One of the more dramatic elements is the checkerboard backsplash, which was designed by the owner, a graphic artist. "It's like the perfect belt for the outfit," says Marvin, adding that "the collaborative process is amazing when the owners have an interest in the details."
Going Big and Fitting in
In a suburban neighborhood of Mountainside, NJ, where the houses are set out on quarter-acre lots, a developer came up with idea of building eight houses around a cul-de-sac on a three-acre wooded plot that housed a sad-looking 1960s home. The neighbors complained, and the planning commission caved.
A couple with five young children bought a plot and commissioned Clawson Architects to design a new home that responded to their needs. Several family members have allergies and are sensitive to environmental air quality. It was imperative that the home have an air filtration system and that the materials not give off gas or compromise the air quality. Because the Shingle Style house would be big (13,000 sq.ft.), the owners wanted it to be energy-efficient and eco-friendly. What's more, they wanted it to be ready in fewer than 22 months.
Keenly aware of the neighbors' objections to the first project, Clawson Architects sited the house without clear-cutting the trees. The design and final site location were selected to minimize the amount of earth that had to be moved and the number of trees that had to come down.
The house features five bedrooms, a master suite and a guest quarters, home offices and an octagon-shaped home theater, as well as a wine cellar and gym. Another gym with exposed scissor trusses is above the three-car garage. The house, which also features solar panels on the roof and a geothermal heating system, René says, "takes its architectural cues from the area and engages itself with the land by nestling into the topography."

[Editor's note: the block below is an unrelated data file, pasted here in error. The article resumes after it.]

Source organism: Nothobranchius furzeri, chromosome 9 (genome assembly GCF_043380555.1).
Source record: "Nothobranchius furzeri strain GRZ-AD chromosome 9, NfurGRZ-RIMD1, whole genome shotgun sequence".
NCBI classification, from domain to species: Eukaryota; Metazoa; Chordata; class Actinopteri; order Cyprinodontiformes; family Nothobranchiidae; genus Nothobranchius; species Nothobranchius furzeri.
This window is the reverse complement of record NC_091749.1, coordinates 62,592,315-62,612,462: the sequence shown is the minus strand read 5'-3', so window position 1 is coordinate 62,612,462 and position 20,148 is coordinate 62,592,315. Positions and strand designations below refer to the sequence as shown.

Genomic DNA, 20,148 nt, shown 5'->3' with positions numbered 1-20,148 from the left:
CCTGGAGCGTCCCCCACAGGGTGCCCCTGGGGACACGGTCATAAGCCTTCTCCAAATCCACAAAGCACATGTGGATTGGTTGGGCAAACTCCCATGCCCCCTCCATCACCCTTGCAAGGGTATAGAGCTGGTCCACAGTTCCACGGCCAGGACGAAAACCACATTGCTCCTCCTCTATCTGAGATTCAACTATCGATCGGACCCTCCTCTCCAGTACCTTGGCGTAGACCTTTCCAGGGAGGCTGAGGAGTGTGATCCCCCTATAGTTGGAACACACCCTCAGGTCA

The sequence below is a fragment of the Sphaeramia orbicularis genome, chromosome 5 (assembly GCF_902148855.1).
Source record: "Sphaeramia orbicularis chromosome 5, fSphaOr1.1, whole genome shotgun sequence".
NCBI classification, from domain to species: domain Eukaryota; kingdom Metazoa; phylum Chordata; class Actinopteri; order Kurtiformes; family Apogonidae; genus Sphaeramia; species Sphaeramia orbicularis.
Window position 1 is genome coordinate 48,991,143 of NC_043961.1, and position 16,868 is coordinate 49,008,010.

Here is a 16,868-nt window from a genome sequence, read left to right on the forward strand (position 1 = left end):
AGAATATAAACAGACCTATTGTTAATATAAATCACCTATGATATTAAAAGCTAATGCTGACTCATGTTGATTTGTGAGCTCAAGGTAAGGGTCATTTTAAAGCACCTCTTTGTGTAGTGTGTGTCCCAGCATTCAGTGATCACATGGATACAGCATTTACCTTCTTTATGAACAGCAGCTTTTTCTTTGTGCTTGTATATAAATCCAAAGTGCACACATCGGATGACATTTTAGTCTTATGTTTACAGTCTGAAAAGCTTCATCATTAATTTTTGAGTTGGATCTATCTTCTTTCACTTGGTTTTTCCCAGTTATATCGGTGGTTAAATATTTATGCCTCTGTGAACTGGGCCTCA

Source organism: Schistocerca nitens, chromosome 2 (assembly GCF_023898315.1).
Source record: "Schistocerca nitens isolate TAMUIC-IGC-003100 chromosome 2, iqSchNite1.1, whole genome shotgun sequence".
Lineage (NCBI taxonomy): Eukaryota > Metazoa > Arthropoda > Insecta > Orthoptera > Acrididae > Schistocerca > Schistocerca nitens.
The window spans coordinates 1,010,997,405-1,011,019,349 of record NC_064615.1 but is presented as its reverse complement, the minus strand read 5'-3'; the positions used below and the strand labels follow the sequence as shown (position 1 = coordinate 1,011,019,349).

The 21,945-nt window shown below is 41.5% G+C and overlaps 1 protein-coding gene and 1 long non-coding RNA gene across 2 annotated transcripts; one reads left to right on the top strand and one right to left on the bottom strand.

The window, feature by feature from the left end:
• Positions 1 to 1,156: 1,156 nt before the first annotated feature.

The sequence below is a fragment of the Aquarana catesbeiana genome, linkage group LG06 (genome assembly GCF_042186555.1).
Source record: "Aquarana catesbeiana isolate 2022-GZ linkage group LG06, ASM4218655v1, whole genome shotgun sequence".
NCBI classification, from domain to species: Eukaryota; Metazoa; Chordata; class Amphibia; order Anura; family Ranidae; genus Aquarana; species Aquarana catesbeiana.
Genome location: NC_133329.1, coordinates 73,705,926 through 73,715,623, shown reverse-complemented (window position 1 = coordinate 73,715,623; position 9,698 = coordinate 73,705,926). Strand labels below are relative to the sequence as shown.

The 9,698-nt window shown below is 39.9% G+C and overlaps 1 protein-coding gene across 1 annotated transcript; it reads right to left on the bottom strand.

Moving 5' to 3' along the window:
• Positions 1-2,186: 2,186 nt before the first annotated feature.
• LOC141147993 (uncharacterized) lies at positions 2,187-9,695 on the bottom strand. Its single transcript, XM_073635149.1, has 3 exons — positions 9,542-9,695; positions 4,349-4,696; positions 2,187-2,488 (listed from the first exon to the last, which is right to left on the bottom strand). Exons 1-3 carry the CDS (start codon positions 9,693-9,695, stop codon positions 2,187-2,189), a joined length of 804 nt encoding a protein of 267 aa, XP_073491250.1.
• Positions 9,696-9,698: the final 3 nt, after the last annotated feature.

"It slowly reveals itself through the woods," says Marvin. "It truly becomes one with the landscape."
A French Accent in Manhattan
With living space being a prime desire and scarce commodity in Manhattan, Clawson Architects was commissioned to make the most out of two connecting apartments on the Upper East Side. The owners lived in one 2,000-sq.ft. apartment and doubled their space when they purchased the apartment next door. The ideas flowed, and the owners settled on a traditional architectural division of sacred and profane, which also has roots in French sociology. The existing apartment was renovated into more gracious private bedrooms with baths and a master suite that includes a fireplace; the second apartment was renovated and transformed into entertaining spaces. The connection between the two became the family spaces and services.
Inspired by the Petit Trianon and the owners' French heritage, 18th-century French details abound and include new hardwood floors with stenciling and herringbone patterns, trim and door details, as well as furnishings.
"Because we were limited by the structural and mechanical systems typical of older New York City apartments, Marvin's command of Classical design and detailing enabled him to create a hybrid, where the proportions and scale were adapted to the volume of the existing space," says René. "The central air-conditioning system is cleverly hidden in the millwork." To accomplish this, the ceilings had to be lowered in service areas. "We were able to achieve some height in the ceilings in other areas by creating a beamed ceiling," says Marvin. "It was quite a challenge to integrate all of the technology while maintaining an authentic French period look."
Nancy A. Ruhling is a New York City-based freelance writer.